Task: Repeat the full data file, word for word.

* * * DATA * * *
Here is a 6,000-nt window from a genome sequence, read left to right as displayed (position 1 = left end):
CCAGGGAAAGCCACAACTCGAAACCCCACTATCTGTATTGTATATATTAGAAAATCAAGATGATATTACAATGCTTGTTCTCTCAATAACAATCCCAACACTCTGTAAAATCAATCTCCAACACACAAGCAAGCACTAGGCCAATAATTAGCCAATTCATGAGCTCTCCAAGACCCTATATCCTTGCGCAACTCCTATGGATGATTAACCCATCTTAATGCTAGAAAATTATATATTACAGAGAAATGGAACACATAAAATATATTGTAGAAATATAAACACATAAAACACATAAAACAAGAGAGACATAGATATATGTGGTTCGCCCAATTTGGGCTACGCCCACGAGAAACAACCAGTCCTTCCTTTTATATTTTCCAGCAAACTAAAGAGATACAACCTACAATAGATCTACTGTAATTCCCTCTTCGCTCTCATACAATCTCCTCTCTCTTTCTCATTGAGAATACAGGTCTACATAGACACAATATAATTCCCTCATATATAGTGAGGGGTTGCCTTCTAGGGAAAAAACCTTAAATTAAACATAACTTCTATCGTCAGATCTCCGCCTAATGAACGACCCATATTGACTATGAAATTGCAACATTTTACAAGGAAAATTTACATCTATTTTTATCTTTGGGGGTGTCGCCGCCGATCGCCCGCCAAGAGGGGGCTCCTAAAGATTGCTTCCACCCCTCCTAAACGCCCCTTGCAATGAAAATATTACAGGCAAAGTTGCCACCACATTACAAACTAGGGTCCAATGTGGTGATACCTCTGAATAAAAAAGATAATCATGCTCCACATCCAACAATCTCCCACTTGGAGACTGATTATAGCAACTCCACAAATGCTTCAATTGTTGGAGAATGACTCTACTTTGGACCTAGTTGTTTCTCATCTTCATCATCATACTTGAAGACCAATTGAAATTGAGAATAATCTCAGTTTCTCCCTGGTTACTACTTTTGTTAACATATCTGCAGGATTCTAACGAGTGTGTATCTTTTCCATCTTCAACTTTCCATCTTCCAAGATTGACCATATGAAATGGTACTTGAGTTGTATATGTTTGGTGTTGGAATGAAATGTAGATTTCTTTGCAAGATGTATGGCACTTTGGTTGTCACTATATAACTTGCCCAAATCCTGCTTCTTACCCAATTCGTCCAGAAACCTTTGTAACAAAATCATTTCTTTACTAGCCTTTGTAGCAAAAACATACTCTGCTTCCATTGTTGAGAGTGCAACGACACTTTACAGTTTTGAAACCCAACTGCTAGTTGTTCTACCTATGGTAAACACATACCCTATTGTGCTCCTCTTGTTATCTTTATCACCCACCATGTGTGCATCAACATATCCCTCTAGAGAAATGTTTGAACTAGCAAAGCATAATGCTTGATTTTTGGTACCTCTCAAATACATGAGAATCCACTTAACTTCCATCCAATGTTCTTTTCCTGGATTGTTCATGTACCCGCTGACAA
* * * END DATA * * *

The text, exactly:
Here is a 6,000-nt window from a genome sequence, read left to right as displayed (position 1 = left end):
CCAGGGAAAGCCACAACTCGAAACCCCACTATCTGTATTGTATATATTAGAAAATCAAGATGATATTACAATGCTTGTTCTCTCAATAACAATCCCAACACTCTGTAAAATCAATCTCCAACACACAAGCAAGCACTAGGCCAATAATTAGCCAATTCATGAGCTCTCCAAGACCCTATATCCTTGCGCAACTCCTATGGATGATTAACCCATCTTAATGCTAGAAAATTATATATTACAGAGAAATGGAACACATAAAATATATTGTAGAAATATAAACACATAAAACACATAAAACAAGAGAGACATAGATATATGTGGTTCGCCCAATTTGGGCTACGCCCACGAGAAACAACCAGTCCTTCCTTTTATATTTTCCAGCAAACTAAAGAGATACAACCTACAATAGATCTACTGTAATTCCCTCTTCGCTCTCATACAATCTCCTCTCTCTTTCTCATTGAGAATACAGGTCTACATAGACACAATATAATTCCCTCATATATAGTGAGGGGTTGCCTTCTAGGGAAAAAACCTTAAATTAAACATAACTTCTATCGTCAGATCTCCGCCTAATGAACGACCCATATTGACTATGAAATTGCAACATTTTACAAGGAAAATTTACATCTATTTTTATCTTTGGGGGTGTCGCCGCCGATCGCCCGCCAAGAGGGGGCTCCTAAAGATTGCTTCCACCCCTCCTAAACGCCCCTTGCAATGAAAATATTACAGGCAAAGTTGCCACCACATTACAAACTAGGGTCCAATGTGGTGATACCTCTGAATAAAAAAGATAATCATGCTCCACATCCAACAATCTCCCACTTGGAGACTGATTATAGCAACTCCACAAATGCTTCAATTGTTGGAGAATGACTCTACTTTGGACCTAGTTGTTTCTCATCTTCATCATCATACTTGAAGACCAATTGAAATTGAGAATAATCTCAGTTTCTCCCTGGTTACTACTTTTGTTAACATATCTGCAGGATTCTAACGAGTGTGTATCTTTTCCATCTTCAACTTTCCATCTTCCAAGATTGACCATATGAAATGGTACTTGAGTTGTATATGTTTGGTGTTGGAATGAAATGTAGATTTCTTTGCAAGATGTATGGCACTTTGGTTGTCACTATATAACTTGCCCAAATCCTGCTTCTTACCCAATTCGTCCAGAAACCTTTGTAACAAAATCATTTCTTTACTAGCCTTTGTAGCAAAAACATACTCTGCTTCCATTGTTGAGAGTGCAACGACACTTTACAGTTTTGAAACCCAACTGCTAGTTGTTCTACCTATGGTAAACACATACCCTATTGTGCTCCTCTTGTTATCTTTATCACCCACCATGTGTGCATCAACATATCCCTCTAGAGAAATGTTTGAACTAGCAAAGCATAATGCTTGATTTTTGGTACCTCTCAAATACATGAGAATCCACTTAACTTCCATCCAATGTTCTTTTCCTGGATTGTTCATGTACCCGCTGACAA